Governor Laura Kelly and KDHE Secretary Dr. Lee Norman should be providing comprehensive information that puts COVID in context but instead, they're fearmongering and manipulating data to scare Kansans into submission. They treat people like children who need to be told how to behave.
Last Friday, Norman told media that Kansas is 'losing the battle' on COVID-19 and he blamed residents for 'refusing' to consistently follow public health guidelines. He's simply focusing on the number of reported cases instead of the severity of those cases, while there's also a case to be made that the number of cases is artificially inflated.
That same day, the state published data showing COVID has a very high survival rate; 100% for kids aged 0-17, 99.7% for adults 18-64, and 91.9% for adults 65+.
Almost half of the deaths occurred in nursing homes This raises the question of why the impact was so acutely felt amongst the most vulnerable population and who is at fault. As the Kansas City Star's Michael Ryan wrote, a May 13 'guidance' memo from KDHE "sure appears to order nursing homes to admit patients regardless of their COVID-19 status."
That's not to minimize the tragedy of any death or to say COVID should be dismissed. The virus can be very serious (and deadly) for some people with compromised immune systems and other serious complications. Pneumonia can also be deadly, and according to the Centers for Disease Control, it has claimed the lives of 1,262 Kansans through October 2; that's 65% more than the 766 COVID deaths in Kansas reported by CDC this year, yet the state isn't taking any "new" or "emergency" action on pneumonia.
And what about the people dying not from COVID, but as a result of the draconian effects of closing schools or not allowing in-person learning?
As the Sentinel reported last week, a Blue Valley mom (called Stacey in the story to protect her identity) whose son tried to commit suicide said it's frustrating to see school board meetings where the board only cares about one thing — COVID cases, and not the other ripple effects of isolation.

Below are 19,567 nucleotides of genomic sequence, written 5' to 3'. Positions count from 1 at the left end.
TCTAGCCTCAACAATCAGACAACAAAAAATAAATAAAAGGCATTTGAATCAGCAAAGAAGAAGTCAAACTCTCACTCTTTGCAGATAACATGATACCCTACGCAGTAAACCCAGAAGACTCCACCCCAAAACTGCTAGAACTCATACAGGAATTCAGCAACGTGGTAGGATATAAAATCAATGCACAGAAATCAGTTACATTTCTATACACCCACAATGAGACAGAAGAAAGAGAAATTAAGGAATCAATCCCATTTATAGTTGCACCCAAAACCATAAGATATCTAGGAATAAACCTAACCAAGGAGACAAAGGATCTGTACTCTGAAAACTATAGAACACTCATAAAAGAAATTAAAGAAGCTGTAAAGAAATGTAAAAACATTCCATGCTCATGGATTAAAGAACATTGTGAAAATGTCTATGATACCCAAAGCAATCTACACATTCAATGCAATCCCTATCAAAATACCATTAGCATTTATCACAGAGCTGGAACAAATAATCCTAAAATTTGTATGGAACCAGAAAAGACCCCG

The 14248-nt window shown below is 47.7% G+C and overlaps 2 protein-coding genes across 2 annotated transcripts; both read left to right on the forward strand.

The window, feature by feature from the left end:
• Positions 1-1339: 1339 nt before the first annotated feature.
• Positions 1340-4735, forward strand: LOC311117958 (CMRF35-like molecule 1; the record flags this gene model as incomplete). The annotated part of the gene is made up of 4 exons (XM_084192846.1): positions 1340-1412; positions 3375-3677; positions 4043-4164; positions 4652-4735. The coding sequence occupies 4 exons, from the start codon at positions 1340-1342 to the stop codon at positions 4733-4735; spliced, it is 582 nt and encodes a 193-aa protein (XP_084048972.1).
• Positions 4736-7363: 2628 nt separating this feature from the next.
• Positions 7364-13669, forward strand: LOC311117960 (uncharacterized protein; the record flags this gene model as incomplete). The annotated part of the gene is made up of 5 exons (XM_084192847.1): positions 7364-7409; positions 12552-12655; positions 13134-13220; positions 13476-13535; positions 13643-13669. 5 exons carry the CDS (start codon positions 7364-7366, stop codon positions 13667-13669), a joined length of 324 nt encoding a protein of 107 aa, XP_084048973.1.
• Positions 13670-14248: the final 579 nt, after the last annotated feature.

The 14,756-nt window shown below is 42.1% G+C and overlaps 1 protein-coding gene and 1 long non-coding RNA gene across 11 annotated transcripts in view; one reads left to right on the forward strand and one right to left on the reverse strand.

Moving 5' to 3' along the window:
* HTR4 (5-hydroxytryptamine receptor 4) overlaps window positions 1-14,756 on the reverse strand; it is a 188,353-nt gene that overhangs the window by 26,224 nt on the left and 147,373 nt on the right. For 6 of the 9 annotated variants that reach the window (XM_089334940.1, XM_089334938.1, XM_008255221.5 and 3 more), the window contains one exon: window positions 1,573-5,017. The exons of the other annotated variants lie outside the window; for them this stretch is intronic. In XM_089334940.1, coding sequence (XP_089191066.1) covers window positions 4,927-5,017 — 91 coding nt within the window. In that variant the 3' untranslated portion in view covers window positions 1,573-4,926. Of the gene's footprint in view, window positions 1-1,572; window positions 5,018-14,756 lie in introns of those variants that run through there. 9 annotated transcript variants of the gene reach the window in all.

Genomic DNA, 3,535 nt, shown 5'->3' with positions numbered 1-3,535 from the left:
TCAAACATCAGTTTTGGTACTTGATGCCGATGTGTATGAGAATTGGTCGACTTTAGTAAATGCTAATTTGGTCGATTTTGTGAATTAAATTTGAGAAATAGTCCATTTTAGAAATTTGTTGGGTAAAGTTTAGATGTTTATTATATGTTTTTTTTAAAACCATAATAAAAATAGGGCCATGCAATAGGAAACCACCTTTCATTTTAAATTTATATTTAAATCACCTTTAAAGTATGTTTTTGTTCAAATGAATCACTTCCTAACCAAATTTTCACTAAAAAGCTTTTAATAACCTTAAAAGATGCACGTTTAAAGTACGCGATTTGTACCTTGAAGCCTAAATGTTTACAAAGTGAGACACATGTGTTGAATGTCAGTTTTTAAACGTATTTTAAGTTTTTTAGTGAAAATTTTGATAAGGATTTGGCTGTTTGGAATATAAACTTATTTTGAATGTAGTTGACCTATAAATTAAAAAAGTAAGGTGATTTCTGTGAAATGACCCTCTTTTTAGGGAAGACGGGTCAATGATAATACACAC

"That narrow thinking is killing our kids. It's literally killing our kids, and we are not standing up for them," she said.
The Blue Valley school district alone has lost at least two students and a principal to suicide since the lockdowns last spring. The day Stacey was in the emergency room with her son, there were three other children there who had attempted suicide.
And then there's the economic devastation, with tens of thousands of Kansans out of work, the thousands of businesses struggling to survive, and some businesses already forced to close.
Yet Norman and the Kelly administration focus solely on raw case count and they're angry that taxpayers don't blindly do as government officials instruct.
This is the same administration that won't say whether the COVID tests imported from China are FDA-approved…that rejected a legislative request for information about Personal Protective Equipment (PPE) after concerns were raised about nursing homes getting what they need from the state…that repeatedly gives out misleading information to scare people…and that insists its mask mandate 'works' even though the counties that adopted the governor's mandate have higher case growth than the counties that rejected the mandate.
Now we know that many of the reported COVID cases may be false positives because the state lab and many private labs have cycle thresholds set so high that tests are detecting particles incapable of spreading the virus.
The New York Times in August reported that virologists say the COVID test cycle threshold – the number of times genetic material is amplified to find the virus – should be set at 35 or below to avoid false positives. Today, the Sentinel reported that Kansas has the cycle threshold set at 42.
Enough with the mandates, misleading claims, and scare tactics.
It's past time to let kids back in school fulltime for in-person learning and to remove arbitrary restrictions on worshipping, socializing, and economic activity.
This article was first published in The Sentinel.